Historic Hotels in Vienna
If you are looking for a taste of luxury, combined with a touch of history and a dash of culture, Vienna's luxury hotel accommodation can probably find something to fulfil your specifications.
Many of the five-star hotels in the city are "design" creations remodelling the traditional Vienna buildings. But here are a few who have combined the quality of their accommodation with a sense of tradition and history...
(By the way, that's not a hotel above, but some of them listed below are within spitting distance of it!)
Luxury Hotels with History
The Hotel Ambassador can trace its cultural heritage back to an inn and concert hall where Mozart and Beethoven once performed. The old buildings were demolished at the end of the 19th century and in 1898 Hotel Krantz-Ambassador was opened. The location and luxury meant that it was a favourite of cultural celebrities and crowned heads alike. Post-war, the hotel was known solely as the Hotel Ambassador and was used as the venue for official state visits in the 1950s. The hotel was renovated and reopened in 2001 with 86 luxury rooms.
Address: Kärntner Strasse 22, 1010 Vienna
Tel: 01 961 610
Like many of Vienna's most prestigious hotels, the Bristol was founded at the end of the 19th century and gradually expanded along the Ringstrasse until it reached its present location. It has long been one of the most famous locations and addresses in Vienna with its position and rooms looking onto the Vienna Opera House. The hotel, renovated between 2007 and 2009, has 140 rooms and suites, with some of the luxury accommodation named after famous guests (including the Prince of Wales Presidential Suite named for the stay and the scandal of Edward VIII and Wallis Simpson).
Address: Kärntner Ring 1, 1010 Vienna
Tel: 01 515 160
The Residenz Palais Coburg is a former count's residence which has been turned into a luxury suite hotel. The Palais Coburg is located near the Ringstrasse at the Stadtpark side and the use of "Bastei" ("bastion") in the address gives a hint of the position on the former city walls. The building originally belonged to the noble house of Coburg-Gotha (although it was never fully used as a residence for them alone) and was - in typically irreverent Viennese fashion - known as "Castle Asparagus" ("Spargelburg") because of the columns in front. After the Second World War the building was used as offices and apartments until it was renovated in the early 2000s and turned into a luxury hotel.
Address: Coburgbastei 4, 1010 Vienna
Tel: 01 518 180
Grand Hotel Wien
The Grand Hotel Wien proudly proclaims its status as the oldest of the cluster of the "Ring Hotels" around the Opera part of the Ringstrasse. Built in 1870, originally as a private residence, it was almost immediately turned into a classy hotel to take advantage of the boom in Vienna's popularity. The hotel also played its part in one of Austria's great real-life romantic tragedies - the doomed Mayerling affair which resulted in the death of the Austrian Crown Prince and his lover. Baroness Maria Vetsara, the 16-year-old lover, stayed with a friend at the hotel and the Crown Prince sent his carriage to pick her up at the back entrance of the hotel for the secret assignations. The hotel was occupied by Russian forces after the Second World War and was then used as a headquarters by the IAEA. A Japanese airline took over the building and invested to turn it back into a luxury hotel. It reopened in 1994 and is now part of a luxury hotel chain with 205 suites and rooms.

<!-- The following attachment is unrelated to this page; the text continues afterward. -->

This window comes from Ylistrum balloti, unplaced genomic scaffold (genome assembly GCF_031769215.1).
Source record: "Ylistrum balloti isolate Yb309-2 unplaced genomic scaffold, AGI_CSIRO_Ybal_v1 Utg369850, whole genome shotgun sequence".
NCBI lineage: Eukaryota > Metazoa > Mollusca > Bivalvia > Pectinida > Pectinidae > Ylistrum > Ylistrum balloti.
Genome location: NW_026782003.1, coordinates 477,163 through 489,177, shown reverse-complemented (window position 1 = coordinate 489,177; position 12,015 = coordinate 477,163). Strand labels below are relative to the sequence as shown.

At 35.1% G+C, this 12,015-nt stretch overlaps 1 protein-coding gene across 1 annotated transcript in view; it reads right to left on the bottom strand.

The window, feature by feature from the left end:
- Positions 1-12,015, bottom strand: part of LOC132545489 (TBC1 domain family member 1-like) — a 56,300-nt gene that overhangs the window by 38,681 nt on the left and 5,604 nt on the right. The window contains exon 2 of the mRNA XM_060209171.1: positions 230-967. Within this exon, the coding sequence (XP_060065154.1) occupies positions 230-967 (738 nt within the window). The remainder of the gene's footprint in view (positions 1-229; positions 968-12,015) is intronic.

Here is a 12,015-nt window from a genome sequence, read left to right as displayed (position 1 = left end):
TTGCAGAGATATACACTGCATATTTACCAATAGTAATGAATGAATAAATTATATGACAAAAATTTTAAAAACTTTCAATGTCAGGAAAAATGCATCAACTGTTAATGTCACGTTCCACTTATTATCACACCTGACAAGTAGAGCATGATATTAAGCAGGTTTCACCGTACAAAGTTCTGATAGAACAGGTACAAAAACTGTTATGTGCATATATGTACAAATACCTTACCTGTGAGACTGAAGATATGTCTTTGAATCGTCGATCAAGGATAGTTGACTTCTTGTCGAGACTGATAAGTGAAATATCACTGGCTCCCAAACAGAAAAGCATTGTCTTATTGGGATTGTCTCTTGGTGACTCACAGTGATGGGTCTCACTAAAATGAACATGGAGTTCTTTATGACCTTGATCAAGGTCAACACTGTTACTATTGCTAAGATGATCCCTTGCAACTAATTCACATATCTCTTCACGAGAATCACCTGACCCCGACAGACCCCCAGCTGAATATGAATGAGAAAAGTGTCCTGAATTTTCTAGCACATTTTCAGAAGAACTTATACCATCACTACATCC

Address: Kärntner Ring 9, 1010 Vienna
Tel: 01 515 800
The Hotel Imperial Vienna is another of the stately residences built in the latter half of the 19th century on the Ringstrasse. The Imperial was finished in 1863 for the Duke of Württemberg. He sold it only a few years later and it was developed into a hotel in time for the World Exhibition in 1873. Out of all of the prestigious hotels in Vienna, the Imperial probably has the best right to a reputation as the "official" hotel for State visits - Krushchev and Kennedy stayed here during their summit in the 1960s, for example. The current hotel offers a total of 138 suites and rooms from its location next to the Musikverein.
Address: Kärntner Ring 16, 1010 Vienna
Tel: 01 501 100
The Hotel Sacher was built by the same family who invented the possibly even more famous cake - the Sacher-Torte. It was opened as a hotel in 1876 - like so many of its competitors it was originally a grand townhouse. Although the hotel and associated products had benefited from an Imperial Court Warrant as an official supplier, the family business eventually went bankrupt in the 1930s. It was bought by a group of investors including a local lawyer and the lawyer's family, the Gürtlers, have ended up running it as a second multi-generational family business - one which has expanded from Vienna into other Austrian cities. The hotel is located behind the Vienna Opera House and has 150 rooms and suites.
Address: Philharmonikerstrasse 4, 1010 Vienna
Tel: 01 514 560